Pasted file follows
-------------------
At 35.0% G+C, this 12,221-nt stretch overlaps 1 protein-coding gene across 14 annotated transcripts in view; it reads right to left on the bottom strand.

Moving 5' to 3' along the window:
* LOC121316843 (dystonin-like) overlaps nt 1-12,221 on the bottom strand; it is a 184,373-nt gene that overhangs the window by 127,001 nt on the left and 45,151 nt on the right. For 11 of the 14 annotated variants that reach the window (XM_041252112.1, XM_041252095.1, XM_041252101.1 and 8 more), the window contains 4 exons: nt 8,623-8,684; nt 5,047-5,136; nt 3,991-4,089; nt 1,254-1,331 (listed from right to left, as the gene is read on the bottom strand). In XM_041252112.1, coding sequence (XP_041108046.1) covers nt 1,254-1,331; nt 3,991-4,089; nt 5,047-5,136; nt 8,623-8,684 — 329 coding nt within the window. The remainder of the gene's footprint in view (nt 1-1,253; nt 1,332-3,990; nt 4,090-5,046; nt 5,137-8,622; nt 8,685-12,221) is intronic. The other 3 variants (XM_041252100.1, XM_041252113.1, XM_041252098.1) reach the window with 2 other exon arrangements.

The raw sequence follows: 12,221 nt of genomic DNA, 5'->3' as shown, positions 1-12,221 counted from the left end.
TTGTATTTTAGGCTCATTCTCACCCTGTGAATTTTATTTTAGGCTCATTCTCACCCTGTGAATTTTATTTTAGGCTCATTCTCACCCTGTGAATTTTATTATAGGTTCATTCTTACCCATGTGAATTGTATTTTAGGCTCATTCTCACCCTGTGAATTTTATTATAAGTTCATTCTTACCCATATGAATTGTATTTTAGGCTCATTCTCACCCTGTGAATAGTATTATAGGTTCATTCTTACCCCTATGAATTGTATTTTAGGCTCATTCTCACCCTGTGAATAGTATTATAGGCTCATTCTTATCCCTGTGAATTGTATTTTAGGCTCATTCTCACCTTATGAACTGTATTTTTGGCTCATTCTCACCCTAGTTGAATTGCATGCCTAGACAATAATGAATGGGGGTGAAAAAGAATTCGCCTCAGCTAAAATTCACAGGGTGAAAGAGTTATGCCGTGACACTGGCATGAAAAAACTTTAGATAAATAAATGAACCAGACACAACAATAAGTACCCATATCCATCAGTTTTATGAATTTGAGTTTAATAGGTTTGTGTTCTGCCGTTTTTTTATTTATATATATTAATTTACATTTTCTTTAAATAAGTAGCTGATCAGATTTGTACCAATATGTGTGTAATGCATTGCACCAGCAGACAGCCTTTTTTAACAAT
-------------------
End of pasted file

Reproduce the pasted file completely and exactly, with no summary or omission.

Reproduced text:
At 35.0% G+C, this 12,221-nt stretch overlaps 1 protein-coding gene across 14 annotated transcripts in view; it reads right to left on the bottom strand.

Moving 5' to 3' along the window:
* LOC121316843 (dystonin-like) overlaps nt 1-12,221 on the bottom strand; it is a 184,373-nt gene that overhangs the window by 127,001 nt on the left and 45,151 nt on the right. For 11 of the 14 annotated variants that reach the window (XM_041252112.1, XM_041252095.1, XM_041252101.1 and 8 more), the window contains 4 exons: nt 8,623-8,684; nt 5,047-5,136; nt 3,991-4,089; nt 1,254-1,331 (listed from right to left, as the gene is read on the bottom strand). In XM_041252112.1, coding sequence (XP_041108046.1) covers nt 1,254-1,331; nt 3,991-4,089; nt 5,047-5,136; nt 8,623-8,684 — 329 coding nt within the window. The remainder of the gene's footprint in view (nt 1-1,253; nt 1,332-3,990; nt 4,090-5,046; nt 5,137-8,622; nt 8,685-12,221) is intronic. The other 3 variants (XM_041252100.1, XM_041252113.1, XM_041252098.1) reach the window with 2 other exon arrangements.

The raw sequence follows: 12,221 nt of genomic DNA, 5'->3' as shown, positions 1-12,221 counted from the left end.
TTGTATTTTAGGCTCATTCTCACCCTGTGAATTTTATTTTAGGCTCATTCTCACCCTGTGAATTTTATTTTAGGCTCATTCTCACCCTGTGAATTTTATTATAGGTTCATTCTTACCCATGTGAATTGTATTTTAGGCTCATTCTCACCCTGTGAATTTTATTATAAGTTCATTCTTACCCATATGAATTGTATTTTAGGCTCATTCTCACCCTGTGAATAGTATTATAGGTTCATTCTTACCCCTATGAATTGTATTTTAGGCTCATTCTCACCCTGTGAATAGTATTATAGGCTCATTCTTATCCCTGTGAATTGTATTTTAGGCTCATTCTCACCTTATGAACTGTATTTTTGGCTCATTCTCACCCTAGTTGAATTGCATGCCTAGACAATAATGAATGGGGGTGAAAAAGAATTCGCCTCAGCTAAAATTCACAGGGTGAAAGAGTTATGCCGTGACACTGGCATGAAAAAACTTTAGATAAATAAATGAACCAGACACAACAATAAGTACCCATATCCATCAGTTTTATGAATTTGAGTTTAATAGGTTTGTGTTCTGCCGTTTTTTTATTTATATATATTAATTTACATTTTCTTTAAATAAGTAGCTGATCAGATTTGTACCAATATGTGTGTAATGCATTGCACCAGCAGACAGCCTTTTTTAACAAT